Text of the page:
Vladimir Đurić, a student at the Agriculture Faculty in Banja Luka, said that in four years of study he looked through a microscope exactly three times.
‘And that was with my hands behind my back’ he said, ‘No touching.’ The professor set up the sample and students lined up to take a look in the eyepiece.
Public universities and faculties in Bosnia and Herzegovina increasingly resemble elementary schools and not hands-on universities, educators admit. Students are being taught old curricula, on obsolete equipment, by old-style teachers uncomfortable with technology or inter-active learning. They are not turning out either the research or the trained workforce needed to modernize the country’s economy.
Students want to work on the best equipment
Professors complain that their masters and doctoral graduates cannot compete with European peers. Dr. Lamija Tanović, a physics professor in the Faculty of Mathematics and Natural Sciences in Sarajevo, said she can teach on the decade-old equipment she has, but working at such a technological disadvantage is a powerful disincentive for the smartest students to stay in BiH.
Tanović compared the electric accelerator on which she must make manual measurements to a model she recently used in Vienna that did computerized measuring. ‘Their margin of error is a minimal one, but mine is enormous’ she said.
Students are going to Vienna – or to Zagreb or New York – in search of better educational facilities and too often, they are not coming back to BiH, professors know.
Professor Miroslav Rogić teaches industrial robotics to students at the Banja Luka Faculty of Mechanical Engineering who have never seen an actual robot.
Like Tanović, he sees a connection between outdated equipment and brain drain. The number of students in mechanical engineering has declined.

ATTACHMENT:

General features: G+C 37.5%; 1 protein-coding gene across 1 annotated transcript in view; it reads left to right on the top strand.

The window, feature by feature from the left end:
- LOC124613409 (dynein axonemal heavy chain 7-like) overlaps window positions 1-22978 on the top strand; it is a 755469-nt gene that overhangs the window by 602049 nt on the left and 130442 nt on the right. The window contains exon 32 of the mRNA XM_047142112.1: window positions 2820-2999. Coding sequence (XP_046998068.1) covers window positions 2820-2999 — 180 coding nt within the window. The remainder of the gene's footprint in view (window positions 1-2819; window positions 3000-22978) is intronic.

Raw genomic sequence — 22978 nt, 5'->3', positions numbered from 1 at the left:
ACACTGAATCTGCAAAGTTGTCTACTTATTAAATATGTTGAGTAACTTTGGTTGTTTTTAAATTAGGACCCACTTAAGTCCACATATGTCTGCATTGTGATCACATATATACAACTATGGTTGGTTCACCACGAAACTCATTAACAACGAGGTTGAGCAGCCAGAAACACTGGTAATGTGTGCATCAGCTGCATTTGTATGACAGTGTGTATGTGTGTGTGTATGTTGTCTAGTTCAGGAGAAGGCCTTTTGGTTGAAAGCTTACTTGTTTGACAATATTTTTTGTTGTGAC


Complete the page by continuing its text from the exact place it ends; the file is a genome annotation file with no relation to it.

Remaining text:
‘With modern technologies we could attract students to study technology. That would send a message that there is a lot to learn here and that they will be ready to respond to their professional assignments in the future’ he said. ‘Faculties the way they are today are not attractive anymore.’
The decline begun with the war continues
Professor Sabahudin Ekinović, president of the University of Zenica, said BiH universities began falling behind when war broke out. ‘We’ve had a 15-year financial vacuum’ he said. Over time, university labs became obsolete and scientific research fell into disregard.
Tanović, citing government figures, notes that the gross domestic product before the war was 25 billion KM and some 375 million was allocated for science. After the war, the GDP is down to 13 billion KM but only 6.5 million KM of that goes to science or less than 2 percent of what it was.
‘Based on the percentage of GDP allocated for scientific and technological development BiH has taken 56th place in the ranking of 60 countries, between Indonesia and Ecuador’ she said.
Imagine, says Božidar Matić, the president of BiH Academy of Arts and Sciences, ‘If U.S. researchers were to go on a vacation or were stopped in their tracks. The consequences would not be visible for a couple of years. But then, that country would lose its competitive edge and panic would ensue.’
Catching up will not be easy.
Claude Kieffer, the deputy director of the OSCE Mission to BiH’s Education Department, said in a recent interview, ‘There will be no international donations to upgrade the educational system in BiH. The system will have to invest in itself.’
And that is likely to be costly.
‘You cannot find a good piece of equipment that costs less than 500,000 KM to a million’ Professor Mirsad Đonlagić, vice president for international cooperation at the University of Tuzla, said. The BiH Academy estimates that 75 million KM a year would be needed to start closing the gap that has opened.
No publish and perish rule
Since the war, BiH leaders appear to have given little thought to the key role knowledge and research play in a society’s development. Academics have not pushed them to do such thinking.
Post-war faculties have stopped pressuring professors to publish. Professors and teaching assistants with no publications have no trouble keeping jobs.
According to cantonal and entity laws, professors need a doctoral degree and a body of published work in peer-reviewed journals. Teaching assistants must have papers and be under 30.